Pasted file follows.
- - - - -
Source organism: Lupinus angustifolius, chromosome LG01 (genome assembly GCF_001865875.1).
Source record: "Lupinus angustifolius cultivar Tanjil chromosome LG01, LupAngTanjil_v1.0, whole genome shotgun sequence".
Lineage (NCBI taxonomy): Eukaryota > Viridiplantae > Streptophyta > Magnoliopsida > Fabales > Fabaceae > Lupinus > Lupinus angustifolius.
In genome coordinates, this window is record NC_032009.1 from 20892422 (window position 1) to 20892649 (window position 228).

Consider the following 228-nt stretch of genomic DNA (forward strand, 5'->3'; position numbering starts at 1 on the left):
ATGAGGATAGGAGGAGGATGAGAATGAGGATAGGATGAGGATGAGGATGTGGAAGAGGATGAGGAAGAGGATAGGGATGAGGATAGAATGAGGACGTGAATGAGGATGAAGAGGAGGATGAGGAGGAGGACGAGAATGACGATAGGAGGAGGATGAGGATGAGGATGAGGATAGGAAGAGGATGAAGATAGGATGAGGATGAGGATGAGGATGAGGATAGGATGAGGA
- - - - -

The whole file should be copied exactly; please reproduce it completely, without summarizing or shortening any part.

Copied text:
Source organism: Lupinus angustifolius, chromosome LG01 (genome assembly GCF_001865875.1).
Source record: "Lupinus angustifolius cultivar Tanjil chromosome LG01, LupAngTanjil_v1.0, whole genome shotgun sequence".
Lineage (NCBI taxonomy): Eukaryota > Viridiplantae > Streptophyta > Magnoliopsida > Fabales > Fabaceae > Lupinus > Lupinus angustifolius.
In genome coordinates, this window is record NC_032009.1 from 20892422 (window position 1) to 20892649 (window position 228).

Consider the following 228-nt stretch of genomic DNA (forward strand, 5'->3'; position numbering starts at 1 on the left):
ATGAGGATAGGAGGAGGATGAGAATGAGGATAGGATGAGGATGAGGATGTGGAAGAGGATGAGGAAGAGGATAGGGATGAGGATAGAATGAGGACGTGAATGAGGATGAAGAGGAGGATGAGGAGGAGGACGAGAATGACGATAGGAGGAGGATGAGGATGAGGATGAGGATAGGAAGAGGATGAAGATAGGATGAGGATGAGGATGAGGATGAGGATAGGATGAGGA